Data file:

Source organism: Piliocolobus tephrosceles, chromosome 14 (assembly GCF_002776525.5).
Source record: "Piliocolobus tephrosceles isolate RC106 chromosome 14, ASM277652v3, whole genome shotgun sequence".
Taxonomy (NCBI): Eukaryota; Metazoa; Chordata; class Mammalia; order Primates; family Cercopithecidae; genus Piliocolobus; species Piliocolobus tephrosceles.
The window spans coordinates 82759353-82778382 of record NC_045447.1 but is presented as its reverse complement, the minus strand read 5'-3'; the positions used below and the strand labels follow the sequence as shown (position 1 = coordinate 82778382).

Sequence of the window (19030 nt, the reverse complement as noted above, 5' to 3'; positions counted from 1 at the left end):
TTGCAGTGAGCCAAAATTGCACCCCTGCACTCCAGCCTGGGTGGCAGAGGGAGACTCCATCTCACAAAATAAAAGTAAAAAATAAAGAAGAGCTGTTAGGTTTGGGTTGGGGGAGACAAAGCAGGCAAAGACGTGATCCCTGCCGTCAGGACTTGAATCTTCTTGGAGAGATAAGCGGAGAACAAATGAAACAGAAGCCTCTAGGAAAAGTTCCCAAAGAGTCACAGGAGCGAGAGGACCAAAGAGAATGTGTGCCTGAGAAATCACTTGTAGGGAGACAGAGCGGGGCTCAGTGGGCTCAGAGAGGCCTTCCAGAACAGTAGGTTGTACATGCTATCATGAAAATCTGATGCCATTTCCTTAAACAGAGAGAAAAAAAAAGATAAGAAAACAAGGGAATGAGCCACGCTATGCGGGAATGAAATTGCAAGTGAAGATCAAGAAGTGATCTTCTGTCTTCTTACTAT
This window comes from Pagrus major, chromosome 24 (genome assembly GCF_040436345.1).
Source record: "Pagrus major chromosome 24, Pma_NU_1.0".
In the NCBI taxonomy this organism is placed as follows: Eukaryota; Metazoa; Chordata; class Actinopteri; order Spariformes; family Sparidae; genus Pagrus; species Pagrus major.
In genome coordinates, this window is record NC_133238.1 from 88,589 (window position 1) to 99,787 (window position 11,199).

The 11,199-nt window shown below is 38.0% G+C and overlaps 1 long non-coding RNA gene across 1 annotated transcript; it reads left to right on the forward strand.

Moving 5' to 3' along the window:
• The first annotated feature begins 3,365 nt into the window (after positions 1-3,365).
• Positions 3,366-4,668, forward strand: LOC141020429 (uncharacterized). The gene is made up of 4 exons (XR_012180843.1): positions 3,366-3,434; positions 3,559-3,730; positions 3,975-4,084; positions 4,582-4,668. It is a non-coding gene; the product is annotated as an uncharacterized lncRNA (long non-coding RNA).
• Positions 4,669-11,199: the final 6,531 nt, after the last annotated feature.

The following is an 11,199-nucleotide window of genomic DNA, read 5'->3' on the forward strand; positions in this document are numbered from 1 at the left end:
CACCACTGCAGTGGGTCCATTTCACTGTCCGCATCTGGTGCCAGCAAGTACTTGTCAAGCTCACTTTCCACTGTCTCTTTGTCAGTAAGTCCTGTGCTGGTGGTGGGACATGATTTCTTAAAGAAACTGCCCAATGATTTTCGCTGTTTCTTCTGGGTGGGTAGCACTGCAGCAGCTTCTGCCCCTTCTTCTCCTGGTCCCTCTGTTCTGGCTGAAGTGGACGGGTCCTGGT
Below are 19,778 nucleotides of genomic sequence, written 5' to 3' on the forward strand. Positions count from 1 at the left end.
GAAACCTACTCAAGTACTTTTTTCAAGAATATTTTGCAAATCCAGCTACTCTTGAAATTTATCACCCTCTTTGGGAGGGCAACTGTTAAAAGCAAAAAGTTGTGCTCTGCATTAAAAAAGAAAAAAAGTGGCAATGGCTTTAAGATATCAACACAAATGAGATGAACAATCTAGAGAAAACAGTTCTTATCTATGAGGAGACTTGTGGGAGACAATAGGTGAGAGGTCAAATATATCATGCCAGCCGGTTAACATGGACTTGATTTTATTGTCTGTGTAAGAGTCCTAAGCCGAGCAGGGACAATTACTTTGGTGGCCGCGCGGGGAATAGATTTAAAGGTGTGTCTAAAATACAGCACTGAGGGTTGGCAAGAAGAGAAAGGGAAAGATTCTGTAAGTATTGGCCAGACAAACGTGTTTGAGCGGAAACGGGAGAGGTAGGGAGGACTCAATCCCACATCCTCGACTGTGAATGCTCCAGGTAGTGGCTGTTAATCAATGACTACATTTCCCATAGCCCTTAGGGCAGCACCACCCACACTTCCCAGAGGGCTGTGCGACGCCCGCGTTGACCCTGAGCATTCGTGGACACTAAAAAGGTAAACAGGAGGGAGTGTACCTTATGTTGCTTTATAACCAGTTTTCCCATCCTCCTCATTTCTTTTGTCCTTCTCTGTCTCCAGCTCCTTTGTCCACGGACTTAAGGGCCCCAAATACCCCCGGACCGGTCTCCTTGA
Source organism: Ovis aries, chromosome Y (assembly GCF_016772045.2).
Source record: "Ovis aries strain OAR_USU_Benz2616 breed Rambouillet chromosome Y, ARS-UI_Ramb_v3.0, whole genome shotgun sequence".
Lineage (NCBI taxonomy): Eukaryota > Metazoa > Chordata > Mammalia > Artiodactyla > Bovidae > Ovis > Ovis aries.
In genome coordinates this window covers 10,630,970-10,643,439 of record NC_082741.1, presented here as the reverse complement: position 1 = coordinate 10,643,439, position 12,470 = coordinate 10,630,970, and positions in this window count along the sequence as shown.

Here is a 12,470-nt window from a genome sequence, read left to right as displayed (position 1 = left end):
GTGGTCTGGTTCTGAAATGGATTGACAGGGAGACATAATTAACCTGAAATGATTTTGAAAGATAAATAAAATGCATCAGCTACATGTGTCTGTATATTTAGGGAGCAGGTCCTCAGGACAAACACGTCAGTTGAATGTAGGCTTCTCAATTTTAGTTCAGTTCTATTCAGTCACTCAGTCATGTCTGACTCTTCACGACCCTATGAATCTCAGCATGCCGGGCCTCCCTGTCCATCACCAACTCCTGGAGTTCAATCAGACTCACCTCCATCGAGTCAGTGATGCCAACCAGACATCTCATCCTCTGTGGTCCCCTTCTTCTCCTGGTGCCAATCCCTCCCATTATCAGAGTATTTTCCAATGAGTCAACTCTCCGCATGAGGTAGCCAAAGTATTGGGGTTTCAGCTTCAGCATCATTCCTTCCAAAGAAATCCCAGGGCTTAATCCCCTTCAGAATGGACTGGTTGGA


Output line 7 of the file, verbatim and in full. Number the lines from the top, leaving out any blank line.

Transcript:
This window comes from Pagrus major, chromosome 24 (genome assembly GCF_040436345.1).